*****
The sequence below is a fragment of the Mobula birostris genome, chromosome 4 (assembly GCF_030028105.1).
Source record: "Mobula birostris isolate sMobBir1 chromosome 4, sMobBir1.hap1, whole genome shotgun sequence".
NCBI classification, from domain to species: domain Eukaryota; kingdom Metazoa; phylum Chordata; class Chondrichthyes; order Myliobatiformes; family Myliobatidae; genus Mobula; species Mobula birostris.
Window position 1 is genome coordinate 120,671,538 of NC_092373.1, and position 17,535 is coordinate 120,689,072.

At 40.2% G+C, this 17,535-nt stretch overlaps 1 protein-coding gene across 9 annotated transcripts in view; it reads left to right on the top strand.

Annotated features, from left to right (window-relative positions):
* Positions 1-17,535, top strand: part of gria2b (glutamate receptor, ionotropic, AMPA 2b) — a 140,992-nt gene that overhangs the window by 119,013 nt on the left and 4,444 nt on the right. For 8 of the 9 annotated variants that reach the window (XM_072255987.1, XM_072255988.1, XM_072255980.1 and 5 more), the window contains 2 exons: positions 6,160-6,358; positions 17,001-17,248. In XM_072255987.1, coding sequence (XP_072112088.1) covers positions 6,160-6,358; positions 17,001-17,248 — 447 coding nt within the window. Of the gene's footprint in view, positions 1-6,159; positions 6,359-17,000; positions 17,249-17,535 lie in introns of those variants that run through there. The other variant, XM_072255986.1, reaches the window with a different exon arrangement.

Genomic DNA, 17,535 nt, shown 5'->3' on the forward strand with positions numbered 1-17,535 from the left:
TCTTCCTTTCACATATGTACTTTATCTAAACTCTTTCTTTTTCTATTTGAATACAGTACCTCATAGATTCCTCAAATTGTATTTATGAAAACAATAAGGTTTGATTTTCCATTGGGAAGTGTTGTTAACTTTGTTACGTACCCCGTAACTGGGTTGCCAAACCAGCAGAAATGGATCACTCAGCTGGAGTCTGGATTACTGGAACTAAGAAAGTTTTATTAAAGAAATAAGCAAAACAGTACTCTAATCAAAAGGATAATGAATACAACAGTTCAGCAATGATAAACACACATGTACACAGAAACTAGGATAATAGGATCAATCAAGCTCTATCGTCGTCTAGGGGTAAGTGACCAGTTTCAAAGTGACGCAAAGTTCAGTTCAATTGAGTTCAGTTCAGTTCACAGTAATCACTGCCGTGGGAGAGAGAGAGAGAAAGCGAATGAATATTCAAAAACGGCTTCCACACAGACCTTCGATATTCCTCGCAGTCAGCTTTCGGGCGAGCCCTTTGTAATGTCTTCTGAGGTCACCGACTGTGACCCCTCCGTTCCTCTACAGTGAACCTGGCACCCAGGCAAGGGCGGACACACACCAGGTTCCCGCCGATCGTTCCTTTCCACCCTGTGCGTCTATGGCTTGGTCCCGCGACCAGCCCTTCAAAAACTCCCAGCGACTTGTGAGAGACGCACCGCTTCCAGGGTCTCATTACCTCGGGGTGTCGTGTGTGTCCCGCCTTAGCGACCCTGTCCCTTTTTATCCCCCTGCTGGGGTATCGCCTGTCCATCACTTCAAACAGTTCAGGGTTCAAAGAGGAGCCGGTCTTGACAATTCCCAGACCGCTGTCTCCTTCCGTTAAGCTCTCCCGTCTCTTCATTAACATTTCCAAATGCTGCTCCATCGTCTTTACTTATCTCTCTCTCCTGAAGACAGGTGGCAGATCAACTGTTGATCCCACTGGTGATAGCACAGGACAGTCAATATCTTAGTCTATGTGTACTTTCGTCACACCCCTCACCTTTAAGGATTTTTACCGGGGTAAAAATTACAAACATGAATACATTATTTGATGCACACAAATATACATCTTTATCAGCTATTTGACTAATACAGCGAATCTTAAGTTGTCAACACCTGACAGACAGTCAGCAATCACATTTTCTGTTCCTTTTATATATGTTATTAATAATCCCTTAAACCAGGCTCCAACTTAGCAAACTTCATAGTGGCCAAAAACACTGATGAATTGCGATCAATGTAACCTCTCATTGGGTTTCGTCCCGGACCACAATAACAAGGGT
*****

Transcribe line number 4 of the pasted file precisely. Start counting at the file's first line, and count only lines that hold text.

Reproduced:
Window position 1 is genome coordinate 120,671,538 of NC_092373.1, and position 17,535 is coordinate 120,689,072.